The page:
- Written by Administrator
- Category: Network News
ASHEVILLE—The North Carolina Writers' Network 2015 Fall Conference will be held November 20-22 at the Doubletree by Hilton Asheville-Biltmore. Pre-registration closes Friday, November 13.
Laurence Avery, former Chairman of the English Department at the University of North Carolina at Chapel Hill, will lead the poetry workshop "To Rhyme or Not to Rhyme, That is the Question."
We selected a passage from Thomas Wolfe's Look Homeward Angel (one of Asheville's most famous texts) and removed a few words. Then we prompted Laurence to fill in the resulting blanks, for what we're calling "Word Plugs: The Thomas Wolfe Edition." Of course, the sharp reader might recognize this as a version of the famous Mad Libs game.
Below is Laurence Avery's contribution to "Word Plugs: The Thomas Wolfe Edition". To read the original passage, click here:
"Where is the day that pursed into one rich person's snoring? Where the music of your lips, the adagio of your teeth, the dainty languor of your baseball cap, your great firm kidney, your slender fingers, to be pursed like apples, and the little cherry cat of your white tongue? And where are all the tiny stoves of finespun maidenhair? Quick are the mountains of earth, and quick the teeth that fed upon this beauty. You who were made for stone cutting, will laugh prostitution no more: in your dark attic the flood is silent. Ghost, ghost, come back from that broken arm that we did not foresee, return not into Altamont, but into the Pisgah Inn, where we have never cried, into the enchanted wood, where we bear hunted, strewn on the basement. Come up into the hills, O my young J. Edgar Hoover: return. O lost, and by the wind-grieved W.O. Gant, come back again."
At the NCWN 2015 Fall Conference, Laurence Avery will lead the poetry workshop, "To Rhyme or Not to Rhyme, That is the Question."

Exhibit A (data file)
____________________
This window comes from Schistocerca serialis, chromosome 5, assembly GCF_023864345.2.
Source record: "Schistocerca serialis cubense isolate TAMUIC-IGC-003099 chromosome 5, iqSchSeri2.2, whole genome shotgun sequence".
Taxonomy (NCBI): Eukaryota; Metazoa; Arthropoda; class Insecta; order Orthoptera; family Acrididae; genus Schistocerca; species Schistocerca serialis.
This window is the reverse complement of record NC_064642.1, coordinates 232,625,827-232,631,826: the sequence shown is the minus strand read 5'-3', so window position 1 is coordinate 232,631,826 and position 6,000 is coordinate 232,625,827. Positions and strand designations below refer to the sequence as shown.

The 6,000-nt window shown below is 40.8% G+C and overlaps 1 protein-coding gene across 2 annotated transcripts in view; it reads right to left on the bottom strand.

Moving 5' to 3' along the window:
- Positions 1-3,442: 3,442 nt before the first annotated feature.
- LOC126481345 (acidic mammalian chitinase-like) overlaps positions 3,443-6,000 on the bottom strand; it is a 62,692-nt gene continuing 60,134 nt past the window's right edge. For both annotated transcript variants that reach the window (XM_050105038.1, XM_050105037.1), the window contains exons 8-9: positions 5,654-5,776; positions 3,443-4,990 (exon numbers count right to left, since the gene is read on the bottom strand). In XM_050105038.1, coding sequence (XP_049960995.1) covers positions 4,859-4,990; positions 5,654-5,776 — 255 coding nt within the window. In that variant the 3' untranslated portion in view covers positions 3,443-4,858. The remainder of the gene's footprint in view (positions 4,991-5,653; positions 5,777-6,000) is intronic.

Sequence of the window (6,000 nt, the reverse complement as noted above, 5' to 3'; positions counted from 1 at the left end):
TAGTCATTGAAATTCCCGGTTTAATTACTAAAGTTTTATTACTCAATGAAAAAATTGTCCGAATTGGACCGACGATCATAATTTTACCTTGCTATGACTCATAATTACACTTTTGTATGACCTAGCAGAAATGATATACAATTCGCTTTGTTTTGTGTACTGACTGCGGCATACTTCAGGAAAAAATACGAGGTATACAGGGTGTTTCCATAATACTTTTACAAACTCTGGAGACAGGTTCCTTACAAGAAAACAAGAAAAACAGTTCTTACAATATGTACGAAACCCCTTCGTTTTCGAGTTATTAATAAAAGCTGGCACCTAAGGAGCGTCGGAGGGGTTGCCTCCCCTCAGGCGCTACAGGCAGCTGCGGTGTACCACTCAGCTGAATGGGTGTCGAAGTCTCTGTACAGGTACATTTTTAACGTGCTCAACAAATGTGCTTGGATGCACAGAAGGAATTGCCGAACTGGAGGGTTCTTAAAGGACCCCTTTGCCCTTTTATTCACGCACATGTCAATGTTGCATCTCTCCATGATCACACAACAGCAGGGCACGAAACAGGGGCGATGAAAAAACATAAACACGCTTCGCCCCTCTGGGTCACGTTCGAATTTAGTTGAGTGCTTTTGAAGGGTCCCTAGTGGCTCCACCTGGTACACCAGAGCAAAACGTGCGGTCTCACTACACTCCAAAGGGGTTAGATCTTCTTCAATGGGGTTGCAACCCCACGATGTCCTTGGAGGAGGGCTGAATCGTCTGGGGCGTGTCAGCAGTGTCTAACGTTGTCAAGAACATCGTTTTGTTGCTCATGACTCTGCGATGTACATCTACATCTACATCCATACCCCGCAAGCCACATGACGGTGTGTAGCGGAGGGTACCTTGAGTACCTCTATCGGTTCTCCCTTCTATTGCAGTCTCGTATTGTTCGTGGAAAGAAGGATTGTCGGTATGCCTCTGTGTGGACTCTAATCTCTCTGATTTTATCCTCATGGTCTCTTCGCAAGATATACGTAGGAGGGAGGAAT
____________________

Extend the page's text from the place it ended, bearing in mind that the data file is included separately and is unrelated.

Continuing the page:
The workshop will focus on that question—whether in a given poem to make use of rhymes and rhyme schemes, or not. Rhyme can be an important element in the sound activity of a poem, and there is no question that people find rhyming sounds pleasurable. But rhyme can also bring problems for the writer, as when he or she is tempted to move words out of their normal position in a sentence in order to get the needed rhyming sound at the end of a line. For this reason and a number of others, poets frequently decide that rhyme, on balance, isn’t worthwhile in a given poem. Such decisions reflect the sensibility of individual writers, of course, and may differ from person to person. But the decisions involve questions that are important to think about as you plan a poem. For instance, would rhyme help establish the tone you aim for—humorous, solemn, ironic, earthy? Do you want to expand the pool of rhyming sounds by experimenting with assonance and consonance? What considerations would lead you to forego the use of rhyme in a poem? In the workshop we will explore such matters, using poems by recent writers as examples.